The House of Representatives has been in session 46 days so far this year. And in that time, officials from the Department of Homeland Security have testified at 45 House hearings.
The one-a-day average illustrates what former New Jersey Gov. Thomas H. Kean Sr. calls the “dysfunctional” way Congress treats a department intended to maintain a laser-like focus on keeping the homeland safe.
Rival committees battle over power, and sometimes provide conflicting instructions as division directors and undersecretaries scurry around Capitol Hill to hearings and briefings.
Every homeland security secretary since the department was created after the 9/11 terrorist attacks has urged Congress to cut a bureaucracy that gives more than 100 House and Senate committees and subcommittees authority over pieces of the agency.
Nothing changes, however.
“No one wants to give up on the fact that they can call the leader of Homeland Security to be at their beck and call,” said Kean, who was chairman of the 9/11 Commission and has testified repeatedly since then about the need to streamline and focus oversight. “It’s one of the great failures of Congress as far as homeland security goes.”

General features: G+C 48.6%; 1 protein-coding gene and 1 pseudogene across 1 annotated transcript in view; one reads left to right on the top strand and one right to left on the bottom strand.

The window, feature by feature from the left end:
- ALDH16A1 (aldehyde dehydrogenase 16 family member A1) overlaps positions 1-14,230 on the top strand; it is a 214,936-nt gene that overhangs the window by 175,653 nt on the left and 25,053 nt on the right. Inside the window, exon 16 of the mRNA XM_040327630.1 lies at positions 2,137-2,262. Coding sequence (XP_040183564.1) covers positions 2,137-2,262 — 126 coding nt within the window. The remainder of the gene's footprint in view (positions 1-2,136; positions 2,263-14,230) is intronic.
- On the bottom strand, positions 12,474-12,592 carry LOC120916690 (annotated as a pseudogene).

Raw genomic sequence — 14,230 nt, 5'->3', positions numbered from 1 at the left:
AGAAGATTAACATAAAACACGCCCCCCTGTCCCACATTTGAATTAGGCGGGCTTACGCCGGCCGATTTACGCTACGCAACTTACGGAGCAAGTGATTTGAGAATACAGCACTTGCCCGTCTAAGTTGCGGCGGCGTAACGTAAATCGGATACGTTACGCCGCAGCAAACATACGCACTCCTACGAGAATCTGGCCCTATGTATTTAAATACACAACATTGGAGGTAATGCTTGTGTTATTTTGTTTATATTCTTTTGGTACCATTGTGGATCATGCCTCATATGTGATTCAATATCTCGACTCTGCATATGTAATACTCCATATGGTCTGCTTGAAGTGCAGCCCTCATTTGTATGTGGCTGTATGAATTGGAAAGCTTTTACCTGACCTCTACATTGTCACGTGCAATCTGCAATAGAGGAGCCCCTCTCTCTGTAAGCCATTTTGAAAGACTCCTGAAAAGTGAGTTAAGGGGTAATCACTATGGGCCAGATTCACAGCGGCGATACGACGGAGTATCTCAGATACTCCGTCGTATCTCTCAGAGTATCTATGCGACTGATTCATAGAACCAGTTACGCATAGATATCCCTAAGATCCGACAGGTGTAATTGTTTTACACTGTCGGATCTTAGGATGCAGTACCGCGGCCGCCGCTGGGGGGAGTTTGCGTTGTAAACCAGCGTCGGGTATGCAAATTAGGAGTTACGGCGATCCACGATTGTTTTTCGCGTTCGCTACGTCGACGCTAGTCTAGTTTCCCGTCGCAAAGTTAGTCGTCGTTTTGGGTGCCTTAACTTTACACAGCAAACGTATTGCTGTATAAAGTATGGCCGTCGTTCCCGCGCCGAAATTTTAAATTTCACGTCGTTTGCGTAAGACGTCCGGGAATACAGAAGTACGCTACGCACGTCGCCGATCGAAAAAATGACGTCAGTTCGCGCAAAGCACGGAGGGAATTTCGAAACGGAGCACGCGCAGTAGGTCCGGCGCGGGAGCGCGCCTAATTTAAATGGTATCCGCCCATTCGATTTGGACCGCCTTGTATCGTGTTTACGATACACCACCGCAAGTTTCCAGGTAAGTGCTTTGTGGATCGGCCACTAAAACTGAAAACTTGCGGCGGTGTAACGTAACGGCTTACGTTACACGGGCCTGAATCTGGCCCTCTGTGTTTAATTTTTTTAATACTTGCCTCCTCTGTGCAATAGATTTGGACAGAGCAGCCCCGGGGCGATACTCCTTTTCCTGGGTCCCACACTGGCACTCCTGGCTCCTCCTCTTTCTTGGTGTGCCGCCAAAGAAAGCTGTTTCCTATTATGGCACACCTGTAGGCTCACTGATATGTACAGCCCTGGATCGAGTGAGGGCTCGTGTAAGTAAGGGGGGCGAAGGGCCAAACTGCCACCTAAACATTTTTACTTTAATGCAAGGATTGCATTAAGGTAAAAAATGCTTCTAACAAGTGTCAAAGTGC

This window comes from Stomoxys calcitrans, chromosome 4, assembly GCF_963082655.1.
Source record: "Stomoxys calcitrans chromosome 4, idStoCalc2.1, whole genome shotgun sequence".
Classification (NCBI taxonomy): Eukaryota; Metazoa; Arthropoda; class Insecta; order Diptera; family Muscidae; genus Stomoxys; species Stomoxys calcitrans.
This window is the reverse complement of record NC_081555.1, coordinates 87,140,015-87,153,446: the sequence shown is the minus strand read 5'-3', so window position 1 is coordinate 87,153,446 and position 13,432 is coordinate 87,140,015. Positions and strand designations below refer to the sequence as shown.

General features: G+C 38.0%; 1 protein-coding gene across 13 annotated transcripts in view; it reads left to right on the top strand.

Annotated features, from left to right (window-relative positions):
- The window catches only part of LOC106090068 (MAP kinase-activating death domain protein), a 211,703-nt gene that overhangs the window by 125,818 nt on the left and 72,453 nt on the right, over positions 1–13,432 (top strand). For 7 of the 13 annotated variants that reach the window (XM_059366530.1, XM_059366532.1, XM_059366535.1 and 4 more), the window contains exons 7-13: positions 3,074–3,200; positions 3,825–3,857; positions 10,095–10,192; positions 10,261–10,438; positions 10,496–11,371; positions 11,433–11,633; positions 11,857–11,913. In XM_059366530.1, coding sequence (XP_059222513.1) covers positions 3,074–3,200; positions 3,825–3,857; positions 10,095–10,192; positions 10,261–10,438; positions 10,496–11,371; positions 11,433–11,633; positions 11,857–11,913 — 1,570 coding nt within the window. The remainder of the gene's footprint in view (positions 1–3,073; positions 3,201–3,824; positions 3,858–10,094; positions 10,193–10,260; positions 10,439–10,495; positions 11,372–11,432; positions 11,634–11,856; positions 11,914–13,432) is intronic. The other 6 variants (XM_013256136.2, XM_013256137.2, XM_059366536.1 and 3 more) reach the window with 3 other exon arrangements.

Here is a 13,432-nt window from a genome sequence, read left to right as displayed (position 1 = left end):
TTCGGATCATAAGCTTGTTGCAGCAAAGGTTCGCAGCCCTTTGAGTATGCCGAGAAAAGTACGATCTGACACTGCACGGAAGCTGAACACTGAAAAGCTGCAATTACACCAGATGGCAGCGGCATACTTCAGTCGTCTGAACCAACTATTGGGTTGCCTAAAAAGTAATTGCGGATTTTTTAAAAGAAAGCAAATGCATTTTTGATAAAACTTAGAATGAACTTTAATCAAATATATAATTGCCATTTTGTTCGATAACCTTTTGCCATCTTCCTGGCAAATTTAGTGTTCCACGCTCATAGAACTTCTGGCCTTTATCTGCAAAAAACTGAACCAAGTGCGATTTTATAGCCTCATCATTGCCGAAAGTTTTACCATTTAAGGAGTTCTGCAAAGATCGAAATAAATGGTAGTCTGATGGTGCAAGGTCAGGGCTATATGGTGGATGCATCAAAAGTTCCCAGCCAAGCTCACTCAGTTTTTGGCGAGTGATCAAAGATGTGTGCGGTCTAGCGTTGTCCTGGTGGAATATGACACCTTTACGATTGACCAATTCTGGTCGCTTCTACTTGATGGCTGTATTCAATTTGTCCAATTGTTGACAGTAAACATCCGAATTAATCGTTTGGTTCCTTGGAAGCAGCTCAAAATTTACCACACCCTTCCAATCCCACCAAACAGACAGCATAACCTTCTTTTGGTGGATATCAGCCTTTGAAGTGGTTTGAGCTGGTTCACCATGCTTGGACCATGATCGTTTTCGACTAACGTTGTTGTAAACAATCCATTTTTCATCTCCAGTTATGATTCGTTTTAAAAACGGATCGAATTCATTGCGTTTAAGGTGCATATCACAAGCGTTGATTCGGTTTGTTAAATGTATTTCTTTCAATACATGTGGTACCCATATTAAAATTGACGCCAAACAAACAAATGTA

It may even be getting worse. When Senate hearings are included, DHS officials appeared 57 times this year, compared with 51 during the same period last year.
Other appearances, such as briefings, totaled 944, up from 648 last year. Congress also requires hundreds of reports from the department every year.